Your trusted partner helping you plan to give you peace of mind that your loved ones will be looked after and protected once you are gone and ensuring the least tax possible is paid.

Estate or inheritance tax (IHT) planning is the process taken during your life of protecting your wealth after you have gone and ensuring you retain control over how your assets are distributed, whilst minimising any inheritance tax bill.

An estate is a legal term for simply, everything you own. This comprises your entire net worth, including all your assets, the value of any shares you own, any business in your name, your pension, your personal possessions, cash, debts, and your insurance policies.

The main stages of personal estate planning are:

  • Making a will reflecting your wishes, telling your executor their role, and making sure your family knows that a will exists
  • Consider setting up a lasting power of attorney should you become incapacitated in the future
  • Write an ‘estate plan’ which lists all the assets and debts in your estate, including property, savings, physical possessions and any life insurance policy or trusts in your name
  • Plan what cash gifts you want to make, and record any gifts you have made in the last seven years
  • Consider what you want to happen with your funeral and how the funeral expenses will be paid
  • Keep your plan up to date

Estate planning can save a huge amount of tax. Inheritance Tax is basically charged at 40% on anything above your nil rate band – so the potential tax savings can far outweigh the cost of advice.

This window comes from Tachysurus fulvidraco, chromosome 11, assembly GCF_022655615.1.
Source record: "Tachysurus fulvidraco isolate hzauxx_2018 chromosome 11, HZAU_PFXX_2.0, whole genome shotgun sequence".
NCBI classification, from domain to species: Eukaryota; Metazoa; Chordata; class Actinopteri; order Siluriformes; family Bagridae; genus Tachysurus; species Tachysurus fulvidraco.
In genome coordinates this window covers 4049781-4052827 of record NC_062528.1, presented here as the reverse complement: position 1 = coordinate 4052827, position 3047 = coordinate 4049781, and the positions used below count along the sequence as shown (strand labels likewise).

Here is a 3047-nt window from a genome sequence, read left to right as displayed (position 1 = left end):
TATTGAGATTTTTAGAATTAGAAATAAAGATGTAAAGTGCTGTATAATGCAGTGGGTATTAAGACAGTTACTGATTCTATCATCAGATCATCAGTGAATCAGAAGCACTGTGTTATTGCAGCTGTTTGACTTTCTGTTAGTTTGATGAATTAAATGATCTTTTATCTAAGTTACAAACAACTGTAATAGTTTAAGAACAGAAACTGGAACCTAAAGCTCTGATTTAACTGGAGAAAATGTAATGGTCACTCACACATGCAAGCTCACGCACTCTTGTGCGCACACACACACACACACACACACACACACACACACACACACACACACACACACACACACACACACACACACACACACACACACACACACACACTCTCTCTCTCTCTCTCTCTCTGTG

Taking action early means more of your money going to your beneficiaries and less to the taxman. There are many ways to manage, reduce or eliminate an Inheritance Tax bill, including (and not restricted to):

  • Making gifts
  • Using other assets to provide a retirement income and passing on your pension
  • Taking out a life insurance policy to cover the tax bill
  • Using tax-efficient investments to benefit from Business Relief
  • Use a Trust
  • Large charitable bequests

Pensions are not included in the inheritance tax calculation. Therefore, if you have enough money and resources to not use your pension for your retirement, you can pass your pension on tax-free, meaning no inheritance tax will be due on these savings.

If you put money or property into a trust, according to the law, it no longer belongs to you, so you may not have to pay inheritance tax on it. You can use trusts, for example, to provide income for your children or to preserve the family home for your spouse.

Creating a long-term care plan to provide for your future need is another consideration in your estate planning. 

If you inherit assets, if you do not need the inheritance funds, you can set up a legal deed of variation so the inheritance value passes to someone else. This can prevent you from facing a large inheritance tax bill.

Writing and planning a Will is an important part of personal estate planning, follow this link

Should I get estate planning advice?
Whether estates planning advice is important depends on how complex your estate is. However, we can help you explore options and review your financial situation, to decide what is best for your estate.

To find out more and for a free no obligation consultation, contact Jan on 07890 239442 or email him on